(Photo credit: Heiko Müller‘s painting, Enunciator Revisited. http://heikomüller.de)
Does justice exist?
As I have begun to read, discuss, and think about this topic, I have realized that I do not have a strong grip on what justice means. I have looked up the dictionary definitions, found the word itself used in many a literary context, and I have sought the understanding of individuals within my own circle: individuals from varying social, cultural, and religious backgrounds. What I have learned is this: justice has something to do with fairness.
Fairness is the idea that there is some inherent system of checks and balances written within the DNA of the earth itself, as well as on the minds and hearts of those who live here. To further focus the idea, Webster’s dictionary definition of the word fair is “agreeing with what is thought to be right or acceptable.”
Ah. The plot thickens.
“Fair” is based on rightness or the fact that something either is or is not acceptable. It naturally follows then that if I treat you in a way that I deem right, or at least acceptable, I am a fair person.
Lately, I have heard many news broadcasts and radio programs as well as a number of social media reactions to the Netflix documentary called Making a Murderer.
This is not a blog about Making a Murderer!
I have watched this documentary, which tells the story of a man wrongfully charged with a murder in 1985. He is eventually exonerated and set free from his false imprisonment. Within a short period of time of his release, he is accused of a totally separate crime: a heinous rape and murder. Eventually, he is sent to prison (again) for that crime. The documentary is edited together in a way that leaves the audience absolutely livid with the verdict in the case: if you watch the entire ten hours of the documentary, you will believe that the man being accused of murder for a second time is—for a second time—innocent and that the justice system in America has failed him greatly.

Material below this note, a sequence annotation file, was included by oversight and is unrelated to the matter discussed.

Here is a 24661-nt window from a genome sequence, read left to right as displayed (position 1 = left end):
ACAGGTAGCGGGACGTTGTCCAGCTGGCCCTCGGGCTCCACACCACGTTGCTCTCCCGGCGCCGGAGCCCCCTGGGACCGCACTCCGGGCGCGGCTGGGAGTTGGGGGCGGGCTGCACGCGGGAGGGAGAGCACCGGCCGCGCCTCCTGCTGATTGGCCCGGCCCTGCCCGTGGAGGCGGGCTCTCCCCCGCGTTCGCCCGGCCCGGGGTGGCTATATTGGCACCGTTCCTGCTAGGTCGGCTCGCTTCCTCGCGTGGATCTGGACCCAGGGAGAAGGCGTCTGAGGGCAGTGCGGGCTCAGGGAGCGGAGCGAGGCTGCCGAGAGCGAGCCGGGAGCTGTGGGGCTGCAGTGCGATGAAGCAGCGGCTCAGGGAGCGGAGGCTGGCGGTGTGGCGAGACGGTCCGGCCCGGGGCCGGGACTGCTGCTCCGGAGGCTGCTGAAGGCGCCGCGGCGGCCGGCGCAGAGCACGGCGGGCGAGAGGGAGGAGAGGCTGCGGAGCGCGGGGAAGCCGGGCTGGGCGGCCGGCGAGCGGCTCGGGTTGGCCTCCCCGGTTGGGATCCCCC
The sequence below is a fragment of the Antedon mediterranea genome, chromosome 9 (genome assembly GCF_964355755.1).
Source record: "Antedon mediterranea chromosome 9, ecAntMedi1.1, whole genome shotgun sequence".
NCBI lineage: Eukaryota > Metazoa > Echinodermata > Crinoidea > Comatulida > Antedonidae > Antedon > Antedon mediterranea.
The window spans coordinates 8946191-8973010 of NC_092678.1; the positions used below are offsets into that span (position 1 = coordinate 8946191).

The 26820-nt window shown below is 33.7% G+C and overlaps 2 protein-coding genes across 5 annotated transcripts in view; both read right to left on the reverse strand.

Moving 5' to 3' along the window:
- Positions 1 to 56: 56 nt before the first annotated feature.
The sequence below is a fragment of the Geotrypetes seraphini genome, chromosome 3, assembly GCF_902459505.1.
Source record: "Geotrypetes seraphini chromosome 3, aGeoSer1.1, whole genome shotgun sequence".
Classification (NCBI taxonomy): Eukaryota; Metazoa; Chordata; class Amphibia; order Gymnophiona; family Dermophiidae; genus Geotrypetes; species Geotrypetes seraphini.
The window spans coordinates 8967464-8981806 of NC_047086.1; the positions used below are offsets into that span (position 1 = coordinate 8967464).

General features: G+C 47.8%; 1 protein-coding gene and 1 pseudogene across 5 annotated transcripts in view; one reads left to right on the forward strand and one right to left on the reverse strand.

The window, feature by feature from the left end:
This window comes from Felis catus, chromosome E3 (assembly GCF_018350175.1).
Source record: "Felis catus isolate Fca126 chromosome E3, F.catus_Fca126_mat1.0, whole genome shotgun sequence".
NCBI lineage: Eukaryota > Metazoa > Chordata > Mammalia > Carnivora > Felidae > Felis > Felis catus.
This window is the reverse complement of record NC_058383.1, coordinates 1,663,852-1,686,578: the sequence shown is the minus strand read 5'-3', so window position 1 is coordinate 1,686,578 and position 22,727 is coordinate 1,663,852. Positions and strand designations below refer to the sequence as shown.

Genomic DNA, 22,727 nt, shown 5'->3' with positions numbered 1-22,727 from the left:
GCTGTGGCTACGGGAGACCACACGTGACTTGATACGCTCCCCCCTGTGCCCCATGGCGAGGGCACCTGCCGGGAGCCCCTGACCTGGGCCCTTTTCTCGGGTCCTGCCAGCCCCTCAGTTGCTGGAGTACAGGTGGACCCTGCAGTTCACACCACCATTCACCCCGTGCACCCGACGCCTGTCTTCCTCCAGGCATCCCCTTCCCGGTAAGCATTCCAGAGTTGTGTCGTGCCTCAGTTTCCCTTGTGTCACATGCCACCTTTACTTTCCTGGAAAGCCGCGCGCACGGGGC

All of that being said…
This phrase, “The justice system is failing us,” is a common sentiment in our country today. I have even found myself saying it on occasion. The more I think it and say it, the more I wonder, “What exactly is justice? And why is this idea failing us as a human race?” As a common citizen of the United States—not a lawyer, a member of law enforcement, or a judge—I would like to share my perspective about what justice is, what it is not, and why I believe it does not really exist on this earth.
Stephen R. Lawhead, a writer of fantasy, science fiction, and historical fiction, writes, “If thou seek justice, thyself must be just.” Okay. Sounds good to me. So, based on Mr. Lawhead’s assertion, I offer for your approval the Webster’s Dictionary definition of the word justice:
“The process or result of using laws to fairly judge and punish crimes and criminals.”
Based on that definition, I guess Mr. Lawhead (whose name, in this instance, is a mere irony as he was not a man of the court) intended to say that if you want to deem an action just, you must also BE just. I will take it a step further by inferring that in order for you or I to choose what is fair, we must not only be filled with the understanding of what is fair but also BE fair within ourselves and in our daily actions.
I will stop here for a moment and make at attempt to siphon the above information through the sieve of an overly simple analogy:
Fairness is like milk. You are like a glass. If you have milk inside of you, you can pour milk out of yourself into another’s glass. If you have no milk, you cannot offer milk to anyone. Therefore, fairness is a possession of the mind, and justice is the act of extending that fairness (or milk) to others.
Let us leave the simple now and move to the words of one of the most brilliant civil rights leaders in history, Martin Luther King Jr. Consider his words:
“Until justice rolls down like water and righteousness like a mighty stream.”
He has also been quoted as sharing this sentiment on the issue of justice:
“Injustice anywhere is a threat to justice everywhere.”
“It is not possible to be in favor of justice for some people and not be in favor of justice for all people.”
“True peace is not merely the absence of tension: it is the presence of justice.”